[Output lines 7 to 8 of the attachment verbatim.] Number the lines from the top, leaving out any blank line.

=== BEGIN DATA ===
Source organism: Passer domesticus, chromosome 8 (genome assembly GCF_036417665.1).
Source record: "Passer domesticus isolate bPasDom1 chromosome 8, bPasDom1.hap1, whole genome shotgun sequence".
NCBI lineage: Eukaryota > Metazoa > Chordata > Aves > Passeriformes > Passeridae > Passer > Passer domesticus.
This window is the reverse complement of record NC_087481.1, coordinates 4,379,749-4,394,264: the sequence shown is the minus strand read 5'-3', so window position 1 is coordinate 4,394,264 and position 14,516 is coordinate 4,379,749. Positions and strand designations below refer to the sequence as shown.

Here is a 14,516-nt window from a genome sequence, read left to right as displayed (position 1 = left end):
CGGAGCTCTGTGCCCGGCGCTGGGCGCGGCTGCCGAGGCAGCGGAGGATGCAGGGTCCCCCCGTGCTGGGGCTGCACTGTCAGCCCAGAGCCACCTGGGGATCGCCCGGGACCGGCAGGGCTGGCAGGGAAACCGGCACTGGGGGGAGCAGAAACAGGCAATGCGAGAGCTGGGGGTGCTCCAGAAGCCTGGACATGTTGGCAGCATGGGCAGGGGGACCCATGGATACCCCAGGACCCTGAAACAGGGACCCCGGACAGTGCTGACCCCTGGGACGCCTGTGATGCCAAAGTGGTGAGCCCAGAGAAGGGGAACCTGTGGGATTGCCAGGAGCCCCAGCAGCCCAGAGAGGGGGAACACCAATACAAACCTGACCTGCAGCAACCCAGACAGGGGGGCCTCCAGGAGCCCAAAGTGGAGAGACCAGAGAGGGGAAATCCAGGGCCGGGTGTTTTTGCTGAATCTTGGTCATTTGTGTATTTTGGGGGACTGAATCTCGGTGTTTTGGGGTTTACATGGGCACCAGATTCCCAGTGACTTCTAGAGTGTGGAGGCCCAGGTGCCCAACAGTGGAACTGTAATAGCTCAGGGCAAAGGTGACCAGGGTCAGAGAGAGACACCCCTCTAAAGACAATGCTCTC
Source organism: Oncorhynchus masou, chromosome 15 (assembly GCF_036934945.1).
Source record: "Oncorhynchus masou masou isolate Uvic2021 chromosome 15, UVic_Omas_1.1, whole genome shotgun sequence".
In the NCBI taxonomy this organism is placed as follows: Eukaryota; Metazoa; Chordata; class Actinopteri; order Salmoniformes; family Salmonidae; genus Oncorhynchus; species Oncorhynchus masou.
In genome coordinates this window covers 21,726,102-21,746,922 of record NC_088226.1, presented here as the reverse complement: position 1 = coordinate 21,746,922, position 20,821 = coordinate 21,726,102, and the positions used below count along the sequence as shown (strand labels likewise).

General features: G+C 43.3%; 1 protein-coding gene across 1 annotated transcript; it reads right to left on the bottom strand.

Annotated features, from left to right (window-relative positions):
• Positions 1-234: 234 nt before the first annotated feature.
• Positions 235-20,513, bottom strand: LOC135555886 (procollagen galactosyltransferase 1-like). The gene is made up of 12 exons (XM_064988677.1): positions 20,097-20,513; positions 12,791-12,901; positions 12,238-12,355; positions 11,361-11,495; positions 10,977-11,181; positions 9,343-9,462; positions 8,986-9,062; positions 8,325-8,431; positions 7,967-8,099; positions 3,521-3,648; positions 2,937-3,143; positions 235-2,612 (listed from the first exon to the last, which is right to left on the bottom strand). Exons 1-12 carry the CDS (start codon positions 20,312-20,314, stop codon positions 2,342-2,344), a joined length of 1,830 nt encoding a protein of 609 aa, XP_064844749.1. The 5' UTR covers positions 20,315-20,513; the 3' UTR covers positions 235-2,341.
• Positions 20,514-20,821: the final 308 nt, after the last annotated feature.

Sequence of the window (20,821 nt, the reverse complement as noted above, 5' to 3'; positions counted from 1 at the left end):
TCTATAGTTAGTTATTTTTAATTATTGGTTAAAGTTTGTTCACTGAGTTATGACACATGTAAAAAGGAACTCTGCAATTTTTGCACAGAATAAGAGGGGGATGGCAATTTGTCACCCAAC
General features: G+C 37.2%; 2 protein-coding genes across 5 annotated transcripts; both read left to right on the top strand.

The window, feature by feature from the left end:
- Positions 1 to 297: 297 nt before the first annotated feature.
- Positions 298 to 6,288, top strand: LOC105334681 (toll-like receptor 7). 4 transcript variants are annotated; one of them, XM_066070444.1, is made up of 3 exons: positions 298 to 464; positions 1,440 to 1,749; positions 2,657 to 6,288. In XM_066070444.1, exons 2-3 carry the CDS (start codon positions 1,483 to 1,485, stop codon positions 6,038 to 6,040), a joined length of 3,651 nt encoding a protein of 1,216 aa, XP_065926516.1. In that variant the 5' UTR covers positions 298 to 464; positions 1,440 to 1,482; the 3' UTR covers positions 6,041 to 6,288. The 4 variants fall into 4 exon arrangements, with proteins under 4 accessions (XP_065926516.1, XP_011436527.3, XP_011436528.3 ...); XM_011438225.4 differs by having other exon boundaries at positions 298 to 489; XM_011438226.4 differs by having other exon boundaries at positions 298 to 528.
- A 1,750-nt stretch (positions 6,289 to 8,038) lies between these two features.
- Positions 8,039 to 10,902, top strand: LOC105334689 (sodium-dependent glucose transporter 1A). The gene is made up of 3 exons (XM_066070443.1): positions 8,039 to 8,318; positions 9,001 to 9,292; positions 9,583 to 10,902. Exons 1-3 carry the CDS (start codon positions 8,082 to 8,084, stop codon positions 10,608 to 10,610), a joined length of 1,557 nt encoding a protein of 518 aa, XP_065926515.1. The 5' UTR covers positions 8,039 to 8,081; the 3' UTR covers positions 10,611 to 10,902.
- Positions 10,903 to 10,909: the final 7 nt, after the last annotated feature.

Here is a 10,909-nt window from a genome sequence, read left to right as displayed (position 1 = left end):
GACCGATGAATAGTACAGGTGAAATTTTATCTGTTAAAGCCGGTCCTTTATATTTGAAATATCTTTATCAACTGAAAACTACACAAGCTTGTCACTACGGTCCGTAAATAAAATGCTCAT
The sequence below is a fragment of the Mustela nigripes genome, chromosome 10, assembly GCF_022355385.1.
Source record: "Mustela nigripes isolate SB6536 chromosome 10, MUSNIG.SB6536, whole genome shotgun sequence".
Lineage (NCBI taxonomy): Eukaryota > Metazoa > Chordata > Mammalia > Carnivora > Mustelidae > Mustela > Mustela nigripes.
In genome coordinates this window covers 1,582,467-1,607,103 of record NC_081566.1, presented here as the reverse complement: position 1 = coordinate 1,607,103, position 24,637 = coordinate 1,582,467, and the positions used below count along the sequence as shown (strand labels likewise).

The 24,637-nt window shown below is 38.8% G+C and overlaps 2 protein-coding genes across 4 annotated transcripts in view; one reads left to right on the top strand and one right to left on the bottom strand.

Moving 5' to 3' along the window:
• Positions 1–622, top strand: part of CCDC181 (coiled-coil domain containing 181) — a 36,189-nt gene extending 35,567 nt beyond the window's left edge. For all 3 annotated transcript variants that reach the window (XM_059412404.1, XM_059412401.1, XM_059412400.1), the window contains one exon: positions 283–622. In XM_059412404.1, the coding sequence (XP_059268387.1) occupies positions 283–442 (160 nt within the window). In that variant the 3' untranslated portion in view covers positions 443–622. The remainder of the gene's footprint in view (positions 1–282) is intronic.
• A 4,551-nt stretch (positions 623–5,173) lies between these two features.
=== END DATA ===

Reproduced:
Source organism: Oncorhynchus masou, chromosome 15 (assembly GCF_036934945.1).
Source record: "Oncorhynchus masou masou isolate Uvic2021 chromosome 15, UVic_Omas_1.1, whole genome shotgun sequence".